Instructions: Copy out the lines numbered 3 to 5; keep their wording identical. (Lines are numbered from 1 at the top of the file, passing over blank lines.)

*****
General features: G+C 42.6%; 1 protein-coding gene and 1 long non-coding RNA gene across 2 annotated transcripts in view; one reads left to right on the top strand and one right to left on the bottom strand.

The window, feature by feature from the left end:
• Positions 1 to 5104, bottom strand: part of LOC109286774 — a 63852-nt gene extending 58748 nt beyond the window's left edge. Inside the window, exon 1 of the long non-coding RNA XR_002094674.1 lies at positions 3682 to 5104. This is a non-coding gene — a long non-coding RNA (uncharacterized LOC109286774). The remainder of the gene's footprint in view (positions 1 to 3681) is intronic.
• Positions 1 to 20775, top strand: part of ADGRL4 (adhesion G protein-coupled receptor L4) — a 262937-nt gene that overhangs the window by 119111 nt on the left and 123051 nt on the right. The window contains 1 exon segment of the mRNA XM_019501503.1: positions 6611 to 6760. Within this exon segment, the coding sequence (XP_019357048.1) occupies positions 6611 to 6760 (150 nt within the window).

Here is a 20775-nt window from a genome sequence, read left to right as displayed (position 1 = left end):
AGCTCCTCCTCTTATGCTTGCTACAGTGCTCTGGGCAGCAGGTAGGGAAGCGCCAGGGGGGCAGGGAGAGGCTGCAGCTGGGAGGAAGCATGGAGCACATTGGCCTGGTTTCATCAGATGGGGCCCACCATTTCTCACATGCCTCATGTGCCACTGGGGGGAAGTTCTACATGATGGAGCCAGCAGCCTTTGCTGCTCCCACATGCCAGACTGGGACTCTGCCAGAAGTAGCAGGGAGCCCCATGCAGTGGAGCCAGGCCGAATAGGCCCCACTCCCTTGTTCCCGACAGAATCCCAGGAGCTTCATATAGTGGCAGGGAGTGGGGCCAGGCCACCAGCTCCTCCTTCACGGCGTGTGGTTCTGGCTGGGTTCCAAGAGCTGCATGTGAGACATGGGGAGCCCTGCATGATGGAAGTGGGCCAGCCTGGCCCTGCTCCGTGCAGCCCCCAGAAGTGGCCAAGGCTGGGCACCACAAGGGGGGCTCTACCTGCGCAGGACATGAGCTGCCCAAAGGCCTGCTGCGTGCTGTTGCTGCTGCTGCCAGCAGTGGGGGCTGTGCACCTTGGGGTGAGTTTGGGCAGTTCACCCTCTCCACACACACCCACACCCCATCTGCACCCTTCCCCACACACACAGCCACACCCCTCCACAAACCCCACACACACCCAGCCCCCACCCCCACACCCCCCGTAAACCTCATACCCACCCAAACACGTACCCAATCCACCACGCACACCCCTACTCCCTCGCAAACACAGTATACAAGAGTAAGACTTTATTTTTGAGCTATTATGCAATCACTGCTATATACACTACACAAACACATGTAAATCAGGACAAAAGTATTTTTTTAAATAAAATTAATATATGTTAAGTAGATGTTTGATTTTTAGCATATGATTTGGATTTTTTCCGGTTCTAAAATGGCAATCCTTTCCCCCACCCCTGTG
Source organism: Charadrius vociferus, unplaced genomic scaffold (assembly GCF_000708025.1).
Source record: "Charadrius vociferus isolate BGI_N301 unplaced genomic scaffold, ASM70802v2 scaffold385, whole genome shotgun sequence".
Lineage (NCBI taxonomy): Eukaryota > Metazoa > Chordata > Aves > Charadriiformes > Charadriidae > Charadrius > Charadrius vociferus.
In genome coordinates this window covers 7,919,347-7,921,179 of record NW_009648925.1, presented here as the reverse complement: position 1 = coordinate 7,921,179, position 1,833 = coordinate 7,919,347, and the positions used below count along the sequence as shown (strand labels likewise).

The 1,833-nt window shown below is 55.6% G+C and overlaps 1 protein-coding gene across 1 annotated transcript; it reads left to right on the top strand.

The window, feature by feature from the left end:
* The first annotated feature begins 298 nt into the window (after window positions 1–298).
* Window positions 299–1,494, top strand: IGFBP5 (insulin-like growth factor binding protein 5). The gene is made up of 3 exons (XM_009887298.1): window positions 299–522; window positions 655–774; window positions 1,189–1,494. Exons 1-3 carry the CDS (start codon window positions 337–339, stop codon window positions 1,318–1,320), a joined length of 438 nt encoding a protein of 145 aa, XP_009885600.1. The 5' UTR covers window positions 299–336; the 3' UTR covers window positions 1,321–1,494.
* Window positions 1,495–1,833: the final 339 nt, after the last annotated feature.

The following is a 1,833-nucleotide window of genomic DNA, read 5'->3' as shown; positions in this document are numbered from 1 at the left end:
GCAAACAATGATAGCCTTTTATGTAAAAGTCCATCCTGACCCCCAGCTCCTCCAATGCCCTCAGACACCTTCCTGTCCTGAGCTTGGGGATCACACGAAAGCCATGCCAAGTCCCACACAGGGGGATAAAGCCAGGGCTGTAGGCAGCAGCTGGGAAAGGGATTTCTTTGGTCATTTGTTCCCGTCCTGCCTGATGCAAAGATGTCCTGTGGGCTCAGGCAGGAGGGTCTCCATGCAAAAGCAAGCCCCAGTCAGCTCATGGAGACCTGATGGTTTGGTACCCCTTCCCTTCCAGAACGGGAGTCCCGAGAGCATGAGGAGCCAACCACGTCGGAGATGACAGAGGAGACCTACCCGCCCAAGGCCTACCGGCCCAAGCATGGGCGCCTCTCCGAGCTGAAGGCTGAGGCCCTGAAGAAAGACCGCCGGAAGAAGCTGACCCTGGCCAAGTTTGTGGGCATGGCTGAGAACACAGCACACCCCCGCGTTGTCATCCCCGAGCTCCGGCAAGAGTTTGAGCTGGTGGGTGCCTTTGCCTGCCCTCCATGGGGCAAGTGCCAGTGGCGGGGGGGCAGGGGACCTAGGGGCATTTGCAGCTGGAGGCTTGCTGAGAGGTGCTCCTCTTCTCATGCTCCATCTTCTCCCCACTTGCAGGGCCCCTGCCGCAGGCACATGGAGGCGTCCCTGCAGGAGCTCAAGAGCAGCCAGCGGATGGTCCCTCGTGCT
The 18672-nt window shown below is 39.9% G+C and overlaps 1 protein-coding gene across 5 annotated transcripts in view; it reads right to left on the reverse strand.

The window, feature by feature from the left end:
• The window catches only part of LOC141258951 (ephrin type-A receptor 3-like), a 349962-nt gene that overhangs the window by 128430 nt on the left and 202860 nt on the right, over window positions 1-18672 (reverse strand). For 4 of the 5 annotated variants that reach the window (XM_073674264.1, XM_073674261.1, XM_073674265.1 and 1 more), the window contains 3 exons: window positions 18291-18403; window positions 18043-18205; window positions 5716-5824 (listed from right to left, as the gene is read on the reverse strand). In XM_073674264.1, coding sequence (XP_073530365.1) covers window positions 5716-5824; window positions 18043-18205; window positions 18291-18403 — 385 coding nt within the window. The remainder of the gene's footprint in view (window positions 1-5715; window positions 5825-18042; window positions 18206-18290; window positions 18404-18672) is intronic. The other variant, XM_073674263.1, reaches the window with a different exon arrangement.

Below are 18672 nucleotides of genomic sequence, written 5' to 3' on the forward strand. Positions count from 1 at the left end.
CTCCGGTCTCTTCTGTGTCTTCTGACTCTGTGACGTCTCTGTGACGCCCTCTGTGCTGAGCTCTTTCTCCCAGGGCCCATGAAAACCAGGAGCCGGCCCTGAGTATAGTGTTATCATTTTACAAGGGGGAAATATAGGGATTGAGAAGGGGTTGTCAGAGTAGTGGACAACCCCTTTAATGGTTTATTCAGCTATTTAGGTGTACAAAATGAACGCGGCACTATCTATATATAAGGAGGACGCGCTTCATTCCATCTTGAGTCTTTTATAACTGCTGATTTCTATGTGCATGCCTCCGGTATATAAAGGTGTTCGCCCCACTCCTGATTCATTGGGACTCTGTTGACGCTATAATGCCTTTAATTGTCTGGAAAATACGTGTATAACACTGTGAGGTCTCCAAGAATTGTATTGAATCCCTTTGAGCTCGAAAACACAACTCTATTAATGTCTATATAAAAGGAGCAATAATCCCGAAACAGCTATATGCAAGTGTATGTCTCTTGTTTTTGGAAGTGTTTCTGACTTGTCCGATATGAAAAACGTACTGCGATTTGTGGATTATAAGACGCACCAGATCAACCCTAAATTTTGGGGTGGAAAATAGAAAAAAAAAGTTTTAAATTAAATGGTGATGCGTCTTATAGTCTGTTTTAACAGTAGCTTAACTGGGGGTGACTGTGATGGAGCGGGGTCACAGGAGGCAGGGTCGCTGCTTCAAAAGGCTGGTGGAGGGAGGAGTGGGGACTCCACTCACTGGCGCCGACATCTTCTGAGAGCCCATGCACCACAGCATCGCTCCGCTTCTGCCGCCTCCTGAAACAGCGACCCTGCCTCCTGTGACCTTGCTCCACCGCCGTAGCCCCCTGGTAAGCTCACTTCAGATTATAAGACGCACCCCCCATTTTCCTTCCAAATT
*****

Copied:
• Positions 1 to 5104, bottom strand: part of LOC109286774 — a 63852-nt gene extending 58748 nt beyond the window's left edge. Inside the window, exon 1 of the long non-coding RNA XR_002094674.1 lies at positions 3682 to 5104. This is a non-coding gene — a long non-coding RNA (uncharacterized LOC109286774). The remainder of the gene's footprint in view (positions 1 to 3681) is intronic.
• Positions 1 to 20775, top strand: part of ADGRL4 (adhesion G protein-coupled receptor L4) — a 262937-nt gene that overhangs the window by 119111 nt on the left and 123051 nt on the right. The window contains 1 exon segment of the mRNA XM_019501503.1: positions 6611 to 6760. Within this exon segment, the coding sequence (XP_019357048.1) occupies positions 6611 to 6760 (150 nt within the window).

Here is a 20775-nt window from a genome sequence, read left to right as displayed (position 1 = left end):